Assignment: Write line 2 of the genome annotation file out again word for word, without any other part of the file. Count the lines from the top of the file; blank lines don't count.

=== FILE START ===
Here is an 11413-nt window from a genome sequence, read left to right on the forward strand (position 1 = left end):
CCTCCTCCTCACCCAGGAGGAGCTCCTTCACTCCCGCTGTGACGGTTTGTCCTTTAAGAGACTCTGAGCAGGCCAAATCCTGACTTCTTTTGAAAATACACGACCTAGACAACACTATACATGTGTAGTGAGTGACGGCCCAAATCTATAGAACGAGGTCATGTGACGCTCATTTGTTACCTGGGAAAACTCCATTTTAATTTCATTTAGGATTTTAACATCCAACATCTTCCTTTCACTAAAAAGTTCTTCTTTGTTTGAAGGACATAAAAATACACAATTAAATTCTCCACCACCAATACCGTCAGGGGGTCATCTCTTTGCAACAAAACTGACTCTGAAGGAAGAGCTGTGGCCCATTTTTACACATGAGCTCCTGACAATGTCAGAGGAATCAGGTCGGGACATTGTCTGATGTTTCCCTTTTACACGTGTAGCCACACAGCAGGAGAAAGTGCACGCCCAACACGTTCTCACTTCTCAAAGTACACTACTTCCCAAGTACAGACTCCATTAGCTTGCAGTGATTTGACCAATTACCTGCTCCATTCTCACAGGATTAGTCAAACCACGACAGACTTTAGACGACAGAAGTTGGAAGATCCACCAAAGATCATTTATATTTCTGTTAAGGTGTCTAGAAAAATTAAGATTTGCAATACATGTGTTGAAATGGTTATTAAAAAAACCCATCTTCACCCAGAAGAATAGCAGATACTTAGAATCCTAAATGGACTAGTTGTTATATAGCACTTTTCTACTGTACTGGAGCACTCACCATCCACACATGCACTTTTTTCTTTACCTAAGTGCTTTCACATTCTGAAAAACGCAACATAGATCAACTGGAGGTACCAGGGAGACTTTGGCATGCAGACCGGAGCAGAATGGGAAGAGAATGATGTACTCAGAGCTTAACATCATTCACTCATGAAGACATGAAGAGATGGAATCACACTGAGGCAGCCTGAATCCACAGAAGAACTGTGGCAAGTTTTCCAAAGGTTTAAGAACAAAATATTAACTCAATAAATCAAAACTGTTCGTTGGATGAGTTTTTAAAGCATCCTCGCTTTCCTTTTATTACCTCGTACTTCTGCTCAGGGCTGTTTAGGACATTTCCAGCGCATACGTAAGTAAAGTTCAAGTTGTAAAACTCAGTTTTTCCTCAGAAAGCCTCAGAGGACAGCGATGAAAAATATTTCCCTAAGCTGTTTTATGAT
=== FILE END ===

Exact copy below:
CCTCCTCCTCACCCAGGAGGAGCTCCTTCACTCCCGCTGTGACGGTTTGTCCTTTAAGAGACTCTGAGCAGGCCAAATCCTGACTTCTTTTGAAAATACACGACCTAGACAACACTATACATGTGTAGTGAGTGACGGCCCAAATCTATAGAACGAGGTCATGTGACGCTCATTTGTTACCTGGGAAAACTCCATTTTAATTTCATTTAGGATTTTAACATCCAACATCTTCCTTTCACTAAAAAGTTCTTCTTTGTTTGAAGGACATAAAAATACACAATTAAATTCTCCACCACCAATACCGTCAGGGGGTCATCTCTTTGCAACAAAACTGACTCTGAAGGAAGAGCTGTGGCCCATTTTTACACATGAGCTCCTGACAATGTCAGAGGAATCAGGTCGGGACATTGTCTGATGTTTCCCTTTTACACGTGTAGCCACACAGCAGGAGAAAGTGCACGCCCAACACGTTCTCACTTCTCAAAGTACACTACTTCCCAAGTACAGACTCCATTAGCTTGCAGTGATTTGACCAATTACCTGCTCCATTCTCACAGGATTAGTCAAACCACGACAGACTTTAGACGACAGAAGTTGGAAGATCCACCAAAGATCATTTATATTTCTGTTAAGGTGTCTAGAAAAATTAAGATTTGCAATACATGTGTTGAAATGGTTATTAAAAAAACCCATCTTCACCCAGAAGAATAGCAGATACTTAGAATCCTAAATGGACTAGTTGTTATATAGCACTTTTCTACTGTACTGGAGCACTCACCATCCACACATGCACTTTTTTCTTTACCTAAGTGCTTTCACATTCTGAAAAACGCAACATAGATCAACTGGAGGTACCAGGGAGACTTTGGCATGCAGACCGGAGCAGAATGGGAAGAGAATGATGTACTCAGAGCTTAACATCATTCACTCATGAAGACATGAAGAGATGGAATCACACTGAGGCAGCCTGAATCCACAGAAGAACTGTGGCAAGTTTTCCAAAGGTTTAAGAACAAAATATTAACTCAATAAATCAAAACTGTTCGTTGGATGAGTTTTTAAAGCATCCTCGCTTTCCTTTTATTACCTCGTACTTCTGCTCAGGGCTGTTTAGGACATTTCCAGCGCATACGTAAGTAAAGTTCAAGTTGTAAAACTCAGTTTTTCCTCAGAAAGCCTCAGAGGACAGCGATGAAAAATATTTCCCTAAGCTGTTTTATGAT